The Tomatometer rating – based on the published opinions of hundreds of film and television critics – is a trusted measurement of movie and TV programming quality for millions of moviegoers. It represents the percentage of professional critic reviews that are positive for a given film or television show.
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The Tomatometer is 60% or higher.
The Tomatometer is 59% or lower.
Movies and TV shows are Certified Fresh with a steady Tomatometer of 75% or higher after a set amount of reviews (80 for wide-release movies, 40 for limited-release movies, 20 for TV shows), including 5 reviews from Top Critics.
Percentage of users who rate a movie or TV show positively.
It's a nostalgic vision of total power of a local minimum that echoes sickeningly with the nostalgic pathologies of the current day, nowhere more than in Win's enthusiastic declaration of his plan to "make superheroes legal again."
Even in the midst of its many boundless pleasures, Incredibles 2 charges us with a mission that's not for the faint of heart: to choose to look at one another instead of being fixated on the screens all around us.
Like his superheroes, Mr. Bird is extraordinarily good at destruction, which is very much in evidence in the virtuosic, often delightful "Incredibles 2," which picks up narratively where the last movie left off.
It's a solid double and that's just fine, but I'll admit to a feeling of mild disappointment it wasn't a grand slam, given the greatness of the first adventure and the grand and creative mind of Mr. Bird.
For all the slick panache Bird and his team of animators have brought to the style of "Incredibles 2," they've built in the most important element of all - actual danger, which creates actual emotional investment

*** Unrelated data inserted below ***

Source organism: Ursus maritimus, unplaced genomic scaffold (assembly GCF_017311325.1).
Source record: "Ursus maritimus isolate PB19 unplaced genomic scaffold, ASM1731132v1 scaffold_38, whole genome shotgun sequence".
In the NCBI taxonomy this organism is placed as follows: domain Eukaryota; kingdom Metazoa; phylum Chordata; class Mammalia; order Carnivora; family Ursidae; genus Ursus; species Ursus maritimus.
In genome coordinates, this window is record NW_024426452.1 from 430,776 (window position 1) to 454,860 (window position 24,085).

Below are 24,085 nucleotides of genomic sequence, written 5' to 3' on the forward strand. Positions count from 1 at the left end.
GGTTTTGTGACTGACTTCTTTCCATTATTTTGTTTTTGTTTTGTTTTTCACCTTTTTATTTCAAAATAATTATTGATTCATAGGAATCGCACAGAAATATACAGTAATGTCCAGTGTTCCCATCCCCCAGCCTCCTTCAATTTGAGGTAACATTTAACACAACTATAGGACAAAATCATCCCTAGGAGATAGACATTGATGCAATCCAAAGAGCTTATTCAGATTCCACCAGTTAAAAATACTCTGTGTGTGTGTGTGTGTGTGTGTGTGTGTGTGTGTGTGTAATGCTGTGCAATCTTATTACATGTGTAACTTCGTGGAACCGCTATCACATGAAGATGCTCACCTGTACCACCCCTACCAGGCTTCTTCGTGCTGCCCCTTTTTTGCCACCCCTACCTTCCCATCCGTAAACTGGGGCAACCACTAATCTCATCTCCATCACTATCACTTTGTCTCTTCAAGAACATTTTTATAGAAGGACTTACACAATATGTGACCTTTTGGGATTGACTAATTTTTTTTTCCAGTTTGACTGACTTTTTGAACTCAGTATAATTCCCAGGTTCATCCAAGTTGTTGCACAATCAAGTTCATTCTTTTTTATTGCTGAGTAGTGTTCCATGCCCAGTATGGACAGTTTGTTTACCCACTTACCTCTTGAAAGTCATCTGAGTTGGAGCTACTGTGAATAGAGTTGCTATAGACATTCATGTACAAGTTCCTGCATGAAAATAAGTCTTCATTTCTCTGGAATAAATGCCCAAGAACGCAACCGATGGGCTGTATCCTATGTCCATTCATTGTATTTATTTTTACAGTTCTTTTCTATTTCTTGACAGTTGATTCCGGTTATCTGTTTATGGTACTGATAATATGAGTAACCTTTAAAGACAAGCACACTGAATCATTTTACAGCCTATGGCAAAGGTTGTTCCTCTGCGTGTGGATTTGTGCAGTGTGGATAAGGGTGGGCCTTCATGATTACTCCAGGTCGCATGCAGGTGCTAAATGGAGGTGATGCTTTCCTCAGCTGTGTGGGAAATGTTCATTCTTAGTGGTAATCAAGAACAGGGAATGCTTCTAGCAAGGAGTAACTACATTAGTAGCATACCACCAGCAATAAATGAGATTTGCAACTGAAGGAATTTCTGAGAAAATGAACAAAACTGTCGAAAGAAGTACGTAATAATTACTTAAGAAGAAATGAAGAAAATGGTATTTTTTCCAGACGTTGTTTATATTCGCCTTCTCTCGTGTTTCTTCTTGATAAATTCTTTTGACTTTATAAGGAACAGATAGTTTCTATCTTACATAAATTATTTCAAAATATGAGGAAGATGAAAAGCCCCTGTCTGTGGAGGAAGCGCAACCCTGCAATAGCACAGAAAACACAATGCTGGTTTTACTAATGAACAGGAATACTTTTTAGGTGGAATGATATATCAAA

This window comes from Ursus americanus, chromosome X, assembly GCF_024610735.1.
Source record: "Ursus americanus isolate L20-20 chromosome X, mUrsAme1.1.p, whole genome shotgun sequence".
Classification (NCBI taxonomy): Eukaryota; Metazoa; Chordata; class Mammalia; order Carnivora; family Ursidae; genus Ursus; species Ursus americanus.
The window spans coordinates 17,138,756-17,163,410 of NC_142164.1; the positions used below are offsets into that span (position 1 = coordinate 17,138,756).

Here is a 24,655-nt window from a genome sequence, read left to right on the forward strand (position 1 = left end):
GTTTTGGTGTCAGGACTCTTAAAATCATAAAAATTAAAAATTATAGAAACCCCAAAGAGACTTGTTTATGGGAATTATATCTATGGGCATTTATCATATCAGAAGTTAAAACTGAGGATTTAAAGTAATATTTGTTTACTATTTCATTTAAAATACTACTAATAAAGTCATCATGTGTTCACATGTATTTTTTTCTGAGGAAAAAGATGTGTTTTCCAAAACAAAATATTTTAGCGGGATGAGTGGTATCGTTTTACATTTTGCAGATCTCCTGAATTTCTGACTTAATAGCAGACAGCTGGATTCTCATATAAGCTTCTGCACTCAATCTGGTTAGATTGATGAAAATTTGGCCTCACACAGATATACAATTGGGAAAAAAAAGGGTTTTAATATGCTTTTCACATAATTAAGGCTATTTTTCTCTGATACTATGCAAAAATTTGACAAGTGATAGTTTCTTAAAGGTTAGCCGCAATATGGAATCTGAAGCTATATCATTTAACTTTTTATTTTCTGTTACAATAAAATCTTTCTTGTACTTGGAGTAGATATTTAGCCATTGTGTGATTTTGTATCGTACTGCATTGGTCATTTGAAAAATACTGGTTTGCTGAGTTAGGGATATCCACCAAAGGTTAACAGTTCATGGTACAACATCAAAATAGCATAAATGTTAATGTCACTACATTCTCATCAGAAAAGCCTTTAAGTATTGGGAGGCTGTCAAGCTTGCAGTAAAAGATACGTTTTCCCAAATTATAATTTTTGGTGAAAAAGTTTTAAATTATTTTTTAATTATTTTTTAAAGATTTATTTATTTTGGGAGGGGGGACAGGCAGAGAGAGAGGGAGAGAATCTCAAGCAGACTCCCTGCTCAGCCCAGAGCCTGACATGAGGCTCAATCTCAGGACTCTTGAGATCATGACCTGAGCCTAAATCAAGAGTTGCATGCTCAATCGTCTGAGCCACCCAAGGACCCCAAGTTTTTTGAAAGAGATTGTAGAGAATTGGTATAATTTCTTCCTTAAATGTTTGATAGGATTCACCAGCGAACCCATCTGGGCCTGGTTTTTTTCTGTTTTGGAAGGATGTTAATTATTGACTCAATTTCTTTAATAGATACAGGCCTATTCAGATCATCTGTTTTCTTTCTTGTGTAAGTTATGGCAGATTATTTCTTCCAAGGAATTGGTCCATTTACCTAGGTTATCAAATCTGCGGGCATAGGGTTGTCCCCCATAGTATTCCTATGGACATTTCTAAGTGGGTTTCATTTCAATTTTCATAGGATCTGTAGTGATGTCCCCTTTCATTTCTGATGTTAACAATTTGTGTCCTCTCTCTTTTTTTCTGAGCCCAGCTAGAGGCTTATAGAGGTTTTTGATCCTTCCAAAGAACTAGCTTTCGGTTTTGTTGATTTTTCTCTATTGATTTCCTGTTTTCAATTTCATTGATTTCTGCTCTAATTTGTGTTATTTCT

This follow-up is every bit the start-to-finish sensation as the original, and Brad Bird's subversive spirit is alive and thriving. Like its Oscar-winning predecessor, The Incredibles 2 doesn't ring cartoonish. It rings true.
In a narrative about how to handle your work/life balance to the benefit of both spouses as well as the betterment of your children, "Incredibles 2" seems content to punch the clock and do its job reasonably well.
Though it would be unrealistic to expect "Incredibles 2" to have quite the genre-busting surprise of the original, it is as good as it can be without that shock of the new - delivering comedy, adventure and all too human moments with a generous hand.
The animation is stellar and detailed in excellent action sequences, Michael Giacchino's score swings harder than ever, and the first film's family-friendly warmth is just as appealing now as it was then.
A similarly rousing and savvy adventure that energetically serves up more of what we love and yet wisely, wittily, reverses the first film's accommodating traditionalism to make for an even richer, funnier portrait of its tight and in-tights family.